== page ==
Security Deposit Laws Still Pose Problems For Landlords
The Illinois judiciary recently gave landlords more good reason to abandon security deposits in favor of non-refundable “move-in” fees and mandatory renter’s insurance. In a case involving the interpretation of the Evanston Residential Landlord and Tenant Ordinance (which bears striking similarities to its Chicago counterpart), the Illinois Appellate Court held that a landlord must timely supply the tenant with an itemized list of damages containing the specific dollar amounts of all repairs or face liability under the ordinance, even in instances where the repair costs could not reasonably have been determined within the allotted time period.
Here's what happened: Three college kids sued their landlord for violating the Evanston ordinance by failing to refund their security deposit within 21 days. At trial, the landlord claimed that the tenants trashed the apartment so badly that the repair costs could not reasonably be determined within the allotted time period. In fact, the landlord had timely written the tenants and itemized the damage, indicating that the repair costs were still "TBD.” The trial court ruled for the landlord, but the appellate court ruled for the tenants because the language of the ordinance was crystal clear that the landlord’s only option was to refund the security deposit (minus known and specified repair costs), then sue (or counterclaim) for the damages caused by the tenants.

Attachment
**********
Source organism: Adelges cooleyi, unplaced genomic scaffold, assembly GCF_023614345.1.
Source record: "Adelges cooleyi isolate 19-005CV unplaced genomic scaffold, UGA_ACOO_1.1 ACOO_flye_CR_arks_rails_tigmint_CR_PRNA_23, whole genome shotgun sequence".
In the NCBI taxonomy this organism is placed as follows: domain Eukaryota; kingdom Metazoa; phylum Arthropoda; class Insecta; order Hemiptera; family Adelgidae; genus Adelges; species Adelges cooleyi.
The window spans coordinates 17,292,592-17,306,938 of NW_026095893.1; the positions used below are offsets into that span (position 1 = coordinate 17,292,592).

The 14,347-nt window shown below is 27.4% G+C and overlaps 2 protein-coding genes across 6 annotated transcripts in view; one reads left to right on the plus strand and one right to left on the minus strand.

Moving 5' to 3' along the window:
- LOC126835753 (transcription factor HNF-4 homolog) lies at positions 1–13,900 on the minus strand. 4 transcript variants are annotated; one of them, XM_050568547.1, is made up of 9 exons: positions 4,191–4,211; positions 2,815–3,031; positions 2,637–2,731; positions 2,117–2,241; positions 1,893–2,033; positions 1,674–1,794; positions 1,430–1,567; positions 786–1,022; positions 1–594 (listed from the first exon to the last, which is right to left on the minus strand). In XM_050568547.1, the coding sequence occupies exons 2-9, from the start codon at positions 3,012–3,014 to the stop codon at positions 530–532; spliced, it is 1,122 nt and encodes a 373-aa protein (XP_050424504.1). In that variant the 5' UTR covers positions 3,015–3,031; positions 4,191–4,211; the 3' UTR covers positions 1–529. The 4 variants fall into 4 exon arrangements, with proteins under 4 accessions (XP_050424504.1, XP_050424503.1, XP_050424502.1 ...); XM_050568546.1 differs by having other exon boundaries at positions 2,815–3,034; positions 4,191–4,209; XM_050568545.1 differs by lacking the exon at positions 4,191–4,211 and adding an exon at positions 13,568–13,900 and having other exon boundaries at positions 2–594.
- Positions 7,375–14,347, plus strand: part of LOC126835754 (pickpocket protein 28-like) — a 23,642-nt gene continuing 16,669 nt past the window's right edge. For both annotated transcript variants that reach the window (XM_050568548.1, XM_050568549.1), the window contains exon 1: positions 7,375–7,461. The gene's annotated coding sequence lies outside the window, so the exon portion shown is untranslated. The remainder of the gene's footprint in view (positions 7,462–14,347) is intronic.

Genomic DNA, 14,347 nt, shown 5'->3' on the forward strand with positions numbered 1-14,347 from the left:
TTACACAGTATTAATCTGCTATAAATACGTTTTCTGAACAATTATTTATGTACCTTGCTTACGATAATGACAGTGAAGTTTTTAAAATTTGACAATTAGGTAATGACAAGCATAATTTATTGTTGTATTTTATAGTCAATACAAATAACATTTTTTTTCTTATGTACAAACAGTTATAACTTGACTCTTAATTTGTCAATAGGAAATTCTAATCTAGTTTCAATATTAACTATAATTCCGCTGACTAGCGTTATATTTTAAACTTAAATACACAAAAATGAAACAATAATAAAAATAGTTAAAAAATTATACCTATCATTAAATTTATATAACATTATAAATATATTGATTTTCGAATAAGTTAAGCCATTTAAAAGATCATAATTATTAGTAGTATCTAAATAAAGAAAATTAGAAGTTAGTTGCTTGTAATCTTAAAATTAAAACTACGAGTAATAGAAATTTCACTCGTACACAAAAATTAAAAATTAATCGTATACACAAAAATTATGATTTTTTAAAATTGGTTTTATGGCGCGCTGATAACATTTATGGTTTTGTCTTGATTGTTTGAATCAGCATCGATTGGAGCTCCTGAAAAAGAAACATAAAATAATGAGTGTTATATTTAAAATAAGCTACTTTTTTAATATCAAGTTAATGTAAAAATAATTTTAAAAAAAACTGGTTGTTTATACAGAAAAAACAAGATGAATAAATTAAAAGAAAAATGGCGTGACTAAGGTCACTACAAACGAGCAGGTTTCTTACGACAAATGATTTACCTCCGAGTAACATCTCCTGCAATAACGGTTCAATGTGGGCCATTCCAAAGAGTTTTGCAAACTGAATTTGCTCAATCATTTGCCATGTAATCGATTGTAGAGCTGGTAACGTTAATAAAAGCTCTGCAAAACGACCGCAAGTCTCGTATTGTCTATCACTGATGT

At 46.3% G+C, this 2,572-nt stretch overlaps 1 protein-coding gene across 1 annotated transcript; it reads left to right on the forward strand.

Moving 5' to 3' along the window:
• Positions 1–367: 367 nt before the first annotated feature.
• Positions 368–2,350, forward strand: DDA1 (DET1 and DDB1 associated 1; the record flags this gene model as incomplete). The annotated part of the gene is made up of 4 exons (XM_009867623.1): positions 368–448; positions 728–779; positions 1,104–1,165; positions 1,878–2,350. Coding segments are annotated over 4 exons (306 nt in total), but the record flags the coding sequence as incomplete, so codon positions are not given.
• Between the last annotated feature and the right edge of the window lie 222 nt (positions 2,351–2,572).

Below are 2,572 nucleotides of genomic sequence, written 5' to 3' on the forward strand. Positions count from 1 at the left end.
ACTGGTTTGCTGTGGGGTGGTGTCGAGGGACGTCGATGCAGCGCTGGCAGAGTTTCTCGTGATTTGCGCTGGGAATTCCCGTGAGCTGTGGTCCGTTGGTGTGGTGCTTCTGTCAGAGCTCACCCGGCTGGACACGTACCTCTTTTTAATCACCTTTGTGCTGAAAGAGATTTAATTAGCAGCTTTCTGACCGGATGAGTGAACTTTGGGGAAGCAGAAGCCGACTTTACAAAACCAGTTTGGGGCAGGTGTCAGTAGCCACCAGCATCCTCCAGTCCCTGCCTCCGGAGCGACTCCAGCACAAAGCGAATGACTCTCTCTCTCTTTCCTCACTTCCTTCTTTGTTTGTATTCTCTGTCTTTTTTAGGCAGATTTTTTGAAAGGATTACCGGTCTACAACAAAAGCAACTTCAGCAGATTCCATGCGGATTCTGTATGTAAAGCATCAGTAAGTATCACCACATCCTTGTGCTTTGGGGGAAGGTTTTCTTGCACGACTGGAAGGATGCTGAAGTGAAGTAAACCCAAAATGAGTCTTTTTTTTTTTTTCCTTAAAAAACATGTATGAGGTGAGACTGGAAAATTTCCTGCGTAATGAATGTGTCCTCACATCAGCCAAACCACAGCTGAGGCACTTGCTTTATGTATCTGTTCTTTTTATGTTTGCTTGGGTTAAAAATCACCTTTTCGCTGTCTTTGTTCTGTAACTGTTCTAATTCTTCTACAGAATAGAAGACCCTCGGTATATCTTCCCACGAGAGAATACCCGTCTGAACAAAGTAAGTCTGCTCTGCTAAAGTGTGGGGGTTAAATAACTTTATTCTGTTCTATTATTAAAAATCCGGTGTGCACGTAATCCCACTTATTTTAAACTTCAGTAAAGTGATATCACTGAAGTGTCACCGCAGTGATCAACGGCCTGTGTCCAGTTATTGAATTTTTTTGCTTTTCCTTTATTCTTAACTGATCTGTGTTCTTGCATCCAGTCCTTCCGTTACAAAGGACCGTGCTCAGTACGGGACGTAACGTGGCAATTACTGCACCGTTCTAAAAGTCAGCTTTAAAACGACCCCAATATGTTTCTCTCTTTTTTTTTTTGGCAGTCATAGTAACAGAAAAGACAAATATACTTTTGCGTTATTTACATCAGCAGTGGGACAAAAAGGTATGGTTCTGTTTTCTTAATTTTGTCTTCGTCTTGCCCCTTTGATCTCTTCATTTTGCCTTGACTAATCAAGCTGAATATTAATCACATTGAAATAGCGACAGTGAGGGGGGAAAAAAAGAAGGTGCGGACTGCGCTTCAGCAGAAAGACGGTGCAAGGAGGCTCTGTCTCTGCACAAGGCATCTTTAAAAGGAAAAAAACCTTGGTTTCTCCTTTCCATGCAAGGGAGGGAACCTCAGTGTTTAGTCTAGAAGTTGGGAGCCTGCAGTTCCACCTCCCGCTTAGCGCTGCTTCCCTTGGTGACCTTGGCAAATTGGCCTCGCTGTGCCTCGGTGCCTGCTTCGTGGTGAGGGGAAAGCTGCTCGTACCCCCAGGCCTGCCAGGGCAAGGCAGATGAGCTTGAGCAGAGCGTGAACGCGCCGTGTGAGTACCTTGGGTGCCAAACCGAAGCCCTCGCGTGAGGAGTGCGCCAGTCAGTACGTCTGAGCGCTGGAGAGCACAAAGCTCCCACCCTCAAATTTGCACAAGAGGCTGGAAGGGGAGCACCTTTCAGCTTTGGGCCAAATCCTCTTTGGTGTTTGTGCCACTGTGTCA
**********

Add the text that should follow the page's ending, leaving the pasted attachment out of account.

The ramifications of this case naturally spell more headaches for landlords who require security deposits. Consider the following true story to which we at domu recently became privy: In early 2011, a tenant in a penthouse at one of the most luxurious condominium buildings in Streeterville was hosting some guests whose rambunctious horseplay shattered a massive window 37 stories above the sidewalk. The window was a common element, and the damage was promptly reported to the association’s insurer, whose aggressive adjuster insisted on shopping extensively for quotes. By the time the replacement glass could be located, fabricated, and installed, the tenant’s lease had long since expired, and the tenant was last seen hitting the highway and heading north for Wisconsin. Consistent with the recent appellate court decision, the landlord had no choice but to refund a $10,000 security deposit, knowing full well that it faced well more than $10,000 in subrogation liability to the association’s insurer. So basically, the law forced the landlord to refund the entire security deposit merely the damage the tenant caused was so extensive that the repair cost could not reasonably be determined within the short time period for refunding security deposits under the municipal ordinance. All in the name of stamping out slumlording!
As we at domu see it, the court’s decision incentivizes Chicago and Evanston landlords to join the growing trend by eschewing security deposits in favor of non-refundable move-in fees and mandatory renter’s insurance. Landlords should be cautioned, however, to keep the “move in” fees low (in the $300 to $400 range) in order to be arguably related to the provision of an actual service or the incurrence of an articulable cost. Anything more than this may subject the landlord to a claim that fee is a disguised security deposit for purposes of the Chicago Municipal Ordinance.